Without a doubt, accessing oil reservoirs in the depths of the ocean is a challenge. It takes a feat of engineering – in the form of a very large ship – to extract the reserves buried under the ocean floor. That ship is known as a floating production storage and offloading vessel, or FPSO for short.

Roughly the size of three American football fields, FPSOs are really floating factories, able to produce roughly 100,000 barrels of oil a day. Successfully extracting that amount of oil from underwater reservoirs as much as 12,000 feet deep requires expert precision to fit each piece of machinery together.

One location where an FPSO will be especially useful is in Guyana, a South American nation bordered by Venezuela, Suriname and Brazil. That small country appears to have a large reservoir off its shore, which could yield as much as 1.4 billion barrels of oil mixed with natural gas, according to some estimates. With the help of an FPSO, first oil produced from Guyana’s Liza field is likely to occur by 2020.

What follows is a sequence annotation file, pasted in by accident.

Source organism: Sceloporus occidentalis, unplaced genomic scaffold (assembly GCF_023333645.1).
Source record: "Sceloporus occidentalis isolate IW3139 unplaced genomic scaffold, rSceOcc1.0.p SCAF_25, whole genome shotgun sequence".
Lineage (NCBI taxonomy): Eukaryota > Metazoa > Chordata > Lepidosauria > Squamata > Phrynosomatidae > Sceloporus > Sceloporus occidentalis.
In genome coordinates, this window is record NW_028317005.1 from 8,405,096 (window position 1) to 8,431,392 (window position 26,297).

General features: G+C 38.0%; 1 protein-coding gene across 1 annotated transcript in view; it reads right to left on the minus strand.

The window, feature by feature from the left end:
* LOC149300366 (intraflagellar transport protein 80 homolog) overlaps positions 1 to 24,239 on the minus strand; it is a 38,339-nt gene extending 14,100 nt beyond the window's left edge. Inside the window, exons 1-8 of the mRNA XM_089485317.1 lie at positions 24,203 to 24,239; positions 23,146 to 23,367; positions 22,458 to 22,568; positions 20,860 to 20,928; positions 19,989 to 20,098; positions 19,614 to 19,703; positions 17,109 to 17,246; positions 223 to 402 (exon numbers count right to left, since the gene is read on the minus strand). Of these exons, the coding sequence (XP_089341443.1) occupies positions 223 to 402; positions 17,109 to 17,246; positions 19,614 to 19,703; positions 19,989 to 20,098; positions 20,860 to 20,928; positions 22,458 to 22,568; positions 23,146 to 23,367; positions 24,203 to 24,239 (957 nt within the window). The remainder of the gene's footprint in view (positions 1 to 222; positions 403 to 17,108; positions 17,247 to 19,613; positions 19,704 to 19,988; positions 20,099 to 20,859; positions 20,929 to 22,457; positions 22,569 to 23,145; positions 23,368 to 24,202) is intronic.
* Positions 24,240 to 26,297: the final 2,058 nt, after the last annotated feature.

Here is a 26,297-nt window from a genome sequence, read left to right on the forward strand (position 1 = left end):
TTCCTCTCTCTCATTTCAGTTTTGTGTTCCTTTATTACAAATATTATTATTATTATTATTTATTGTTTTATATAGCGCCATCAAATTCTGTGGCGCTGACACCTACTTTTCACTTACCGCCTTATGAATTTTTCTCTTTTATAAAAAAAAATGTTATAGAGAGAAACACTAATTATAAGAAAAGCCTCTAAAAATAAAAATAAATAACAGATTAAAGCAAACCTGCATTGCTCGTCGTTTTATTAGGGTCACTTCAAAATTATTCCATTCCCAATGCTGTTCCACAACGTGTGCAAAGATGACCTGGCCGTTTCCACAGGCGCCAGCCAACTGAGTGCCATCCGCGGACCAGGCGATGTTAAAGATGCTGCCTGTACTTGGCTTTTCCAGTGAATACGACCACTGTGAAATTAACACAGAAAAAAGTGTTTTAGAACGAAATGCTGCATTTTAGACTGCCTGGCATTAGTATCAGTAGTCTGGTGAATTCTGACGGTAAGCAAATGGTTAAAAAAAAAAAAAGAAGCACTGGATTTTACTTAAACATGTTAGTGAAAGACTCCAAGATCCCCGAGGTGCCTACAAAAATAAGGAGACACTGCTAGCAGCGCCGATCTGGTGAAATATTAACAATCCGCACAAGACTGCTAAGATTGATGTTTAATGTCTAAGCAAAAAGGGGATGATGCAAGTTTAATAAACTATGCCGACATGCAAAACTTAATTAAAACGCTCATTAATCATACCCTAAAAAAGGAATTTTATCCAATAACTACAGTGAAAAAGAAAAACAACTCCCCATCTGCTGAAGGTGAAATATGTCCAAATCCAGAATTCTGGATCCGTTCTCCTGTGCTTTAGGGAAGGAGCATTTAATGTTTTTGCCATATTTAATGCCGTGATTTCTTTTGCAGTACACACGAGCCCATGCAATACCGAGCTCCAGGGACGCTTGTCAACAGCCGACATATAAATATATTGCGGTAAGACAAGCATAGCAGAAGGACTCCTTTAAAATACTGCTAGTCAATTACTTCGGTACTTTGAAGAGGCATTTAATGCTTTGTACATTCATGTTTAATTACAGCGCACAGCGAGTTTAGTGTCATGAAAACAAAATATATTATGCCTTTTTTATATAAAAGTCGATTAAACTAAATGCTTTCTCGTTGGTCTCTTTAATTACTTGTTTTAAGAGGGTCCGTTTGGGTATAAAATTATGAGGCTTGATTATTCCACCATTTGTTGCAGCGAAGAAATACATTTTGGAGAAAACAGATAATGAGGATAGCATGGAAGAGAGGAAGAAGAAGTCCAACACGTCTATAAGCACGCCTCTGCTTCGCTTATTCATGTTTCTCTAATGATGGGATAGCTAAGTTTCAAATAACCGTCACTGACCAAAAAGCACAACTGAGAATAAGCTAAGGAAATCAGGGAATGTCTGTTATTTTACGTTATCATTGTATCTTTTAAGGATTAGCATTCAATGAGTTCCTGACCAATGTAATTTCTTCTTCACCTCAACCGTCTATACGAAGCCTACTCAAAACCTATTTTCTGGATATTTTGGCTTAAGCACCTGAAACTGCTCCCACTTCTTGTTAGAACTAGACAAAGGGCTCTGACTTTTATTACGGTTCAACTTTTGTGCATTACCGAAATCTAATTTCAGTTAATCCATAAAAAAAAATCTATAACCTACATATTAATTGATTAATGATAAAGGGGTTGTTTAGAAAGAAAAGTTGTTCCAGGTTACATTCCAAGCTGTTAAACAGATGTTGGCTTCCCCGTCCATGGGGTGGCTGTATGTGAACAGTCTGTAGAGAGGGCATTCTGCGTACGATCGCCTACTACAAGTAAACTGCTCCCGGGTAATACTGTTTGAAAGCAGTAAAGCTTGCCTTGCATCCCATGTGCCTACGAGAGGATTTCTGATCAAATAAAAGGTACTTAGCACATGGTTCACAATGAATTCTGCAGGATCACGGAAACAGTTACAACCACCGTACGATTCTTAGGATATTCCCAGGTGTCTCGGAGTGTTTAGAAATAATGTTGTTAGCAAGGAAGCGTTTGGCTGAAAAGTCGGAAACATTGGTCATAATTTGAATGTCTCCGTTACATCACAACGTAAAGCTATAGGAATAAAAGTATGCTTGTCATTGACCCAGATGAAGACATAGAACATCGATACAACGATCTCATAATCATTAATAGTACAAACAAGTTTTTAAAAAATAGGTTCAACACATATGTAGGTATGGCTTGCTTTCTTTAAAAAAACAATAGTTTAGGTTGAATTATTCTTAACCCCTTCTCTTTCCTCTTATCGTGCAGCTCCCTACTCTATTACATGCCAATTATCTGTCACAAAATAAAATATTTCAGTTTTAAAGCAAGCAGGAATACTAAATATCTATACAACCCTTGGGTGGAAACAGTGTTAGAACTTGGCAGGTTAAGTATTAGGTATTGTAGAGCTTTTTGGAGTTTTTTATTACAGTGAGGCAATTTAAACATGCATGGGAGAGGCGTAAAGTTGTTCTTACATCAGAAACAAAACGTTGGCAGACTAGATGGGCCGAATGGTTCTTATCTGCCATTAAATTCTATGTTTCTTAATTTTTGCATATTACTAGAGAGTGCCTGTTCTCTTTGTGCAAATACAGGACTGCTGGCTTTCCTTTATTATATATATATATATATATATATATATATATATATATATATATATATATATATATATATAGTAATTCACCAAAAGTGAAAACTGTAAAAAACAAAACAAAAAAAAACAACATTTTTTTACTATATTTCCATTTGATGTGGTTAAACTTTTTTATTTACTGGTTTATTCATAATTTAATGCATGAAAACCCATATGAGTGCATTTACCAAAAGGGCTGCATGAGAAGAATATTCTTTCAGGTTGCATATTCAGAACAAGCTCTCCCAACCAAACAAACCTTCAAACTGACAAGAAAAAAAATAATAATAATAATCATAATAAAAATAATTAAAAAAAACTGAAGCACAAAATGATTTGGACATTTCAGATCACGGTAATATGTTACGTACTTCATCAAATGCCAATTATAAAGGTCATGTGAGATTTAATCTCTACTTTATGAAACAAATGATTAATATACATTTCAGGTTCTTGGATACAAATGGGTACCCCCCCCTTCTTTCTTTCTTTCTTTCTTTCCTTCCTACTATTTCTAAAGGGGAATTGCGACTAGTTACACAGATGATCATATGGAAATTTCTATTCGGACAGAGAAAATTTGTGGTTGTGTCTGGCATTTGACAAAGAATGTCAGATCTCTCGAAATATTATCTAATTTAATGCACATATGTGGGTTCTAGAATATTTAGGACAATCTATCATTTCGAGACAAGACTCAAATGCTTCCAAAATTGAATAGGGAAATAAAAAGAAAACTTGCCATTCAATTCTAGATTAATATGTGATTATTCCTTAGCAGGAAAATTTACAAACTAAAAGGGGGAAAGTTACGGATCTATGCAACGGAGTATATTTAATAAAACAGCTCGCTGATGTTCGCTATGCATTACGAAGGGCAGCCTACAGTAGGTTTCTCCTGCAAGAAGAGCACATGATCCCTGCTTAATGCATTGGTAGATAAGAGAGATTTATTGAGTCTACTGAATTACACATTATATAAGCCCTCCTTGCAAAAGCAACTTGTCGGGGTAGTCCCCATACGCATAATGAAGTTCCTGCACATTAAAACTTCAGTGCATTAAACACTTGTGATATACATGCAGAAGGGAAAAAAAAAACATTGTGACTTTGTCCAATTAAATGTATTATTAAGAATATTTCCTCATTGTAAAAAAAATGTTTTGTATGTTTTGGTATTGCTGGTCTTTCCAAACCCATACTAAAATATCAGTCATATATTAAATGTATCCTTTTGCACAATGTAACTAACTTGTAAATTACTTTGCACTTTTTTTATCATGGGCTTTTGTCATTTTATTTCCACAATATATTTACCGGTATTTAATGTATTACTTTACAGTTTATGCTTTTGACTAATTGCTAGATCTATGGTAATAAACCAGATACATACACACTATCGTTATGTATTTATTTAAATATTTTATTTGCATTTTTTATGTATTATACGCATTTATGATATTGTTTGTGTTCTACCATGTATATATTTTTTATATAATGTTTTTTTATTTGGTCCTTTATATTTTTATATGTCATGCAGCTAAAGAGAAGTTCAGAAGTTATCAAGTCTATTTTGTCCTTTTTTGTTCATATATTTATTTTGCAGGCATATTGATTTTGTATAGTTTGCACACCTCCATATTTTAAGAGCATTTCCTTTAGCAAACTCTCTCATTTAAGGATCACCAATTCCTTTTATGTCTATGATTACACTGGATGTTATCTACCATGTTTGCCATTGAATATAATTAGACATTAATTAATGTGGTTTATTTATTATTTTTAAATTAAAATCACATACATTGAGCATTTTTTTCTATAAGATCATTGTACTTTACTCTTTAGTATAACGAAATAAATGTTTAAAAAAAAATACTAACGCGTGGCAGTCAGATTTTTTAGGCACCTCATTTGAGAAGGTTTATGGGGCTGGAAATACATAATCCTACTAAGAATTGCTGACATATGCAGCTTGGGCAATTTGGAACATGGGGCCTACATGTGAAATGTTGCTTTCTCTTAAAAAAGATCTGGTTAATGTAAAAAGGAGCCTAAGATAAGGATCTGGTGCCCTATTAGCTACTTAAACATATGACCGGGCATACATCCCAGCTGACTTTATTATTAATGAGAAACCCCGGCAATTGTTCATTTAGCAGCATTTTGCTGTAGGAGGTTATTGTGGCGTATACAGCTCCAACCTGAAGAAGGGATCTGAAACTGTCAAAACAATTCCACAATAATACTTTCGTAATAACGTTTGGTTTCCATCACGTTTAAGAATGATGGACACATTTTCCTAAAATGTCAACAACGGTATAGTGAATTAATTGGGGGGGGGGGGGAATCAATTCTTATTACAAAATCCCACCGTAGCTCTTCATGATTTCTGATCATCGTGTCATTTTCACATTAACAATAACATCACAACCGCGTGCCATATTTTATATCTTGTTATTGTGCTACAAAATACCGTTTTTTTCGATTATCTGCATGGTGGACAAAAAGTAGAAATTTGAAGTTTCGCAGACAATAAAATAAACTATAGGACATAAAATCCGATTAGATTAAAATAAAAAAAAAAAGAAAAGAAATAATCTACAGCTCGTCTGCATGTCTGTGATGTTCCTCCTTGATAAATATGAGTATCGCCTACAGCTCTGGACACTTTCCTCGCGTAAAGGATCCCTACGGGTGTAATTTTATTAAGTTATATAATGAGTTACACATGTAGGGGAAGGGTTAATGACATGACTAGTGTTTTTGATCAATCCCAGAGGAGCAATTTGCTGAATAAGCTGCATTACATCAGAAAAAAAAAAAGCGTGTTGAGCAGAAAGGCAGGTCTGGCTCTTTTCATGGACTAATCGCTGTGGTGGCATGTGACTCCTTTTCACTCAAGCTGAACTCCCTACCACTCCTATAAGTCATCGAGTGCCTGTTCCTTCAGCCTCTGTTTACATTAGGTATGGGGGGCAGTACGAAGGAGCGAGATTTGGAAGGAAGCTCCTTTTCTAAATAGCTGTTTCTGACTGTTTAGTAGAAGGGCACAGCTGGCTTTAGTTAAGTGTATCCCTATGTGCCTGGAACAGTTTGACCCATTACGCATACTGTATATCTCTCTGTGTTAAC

To understand the technology and complex infrastructure of an FPSO at work above and below sea level, take a look at the graphic below.

Header image: The Kizomba C FPSO, which currently operates offshore Angola. ExxonMobil plans to deploy a similar vessel at its Liza field, offshore Guyana.

Global Data, Q1 2017 Global FPSO Industry Outlook, April 2017


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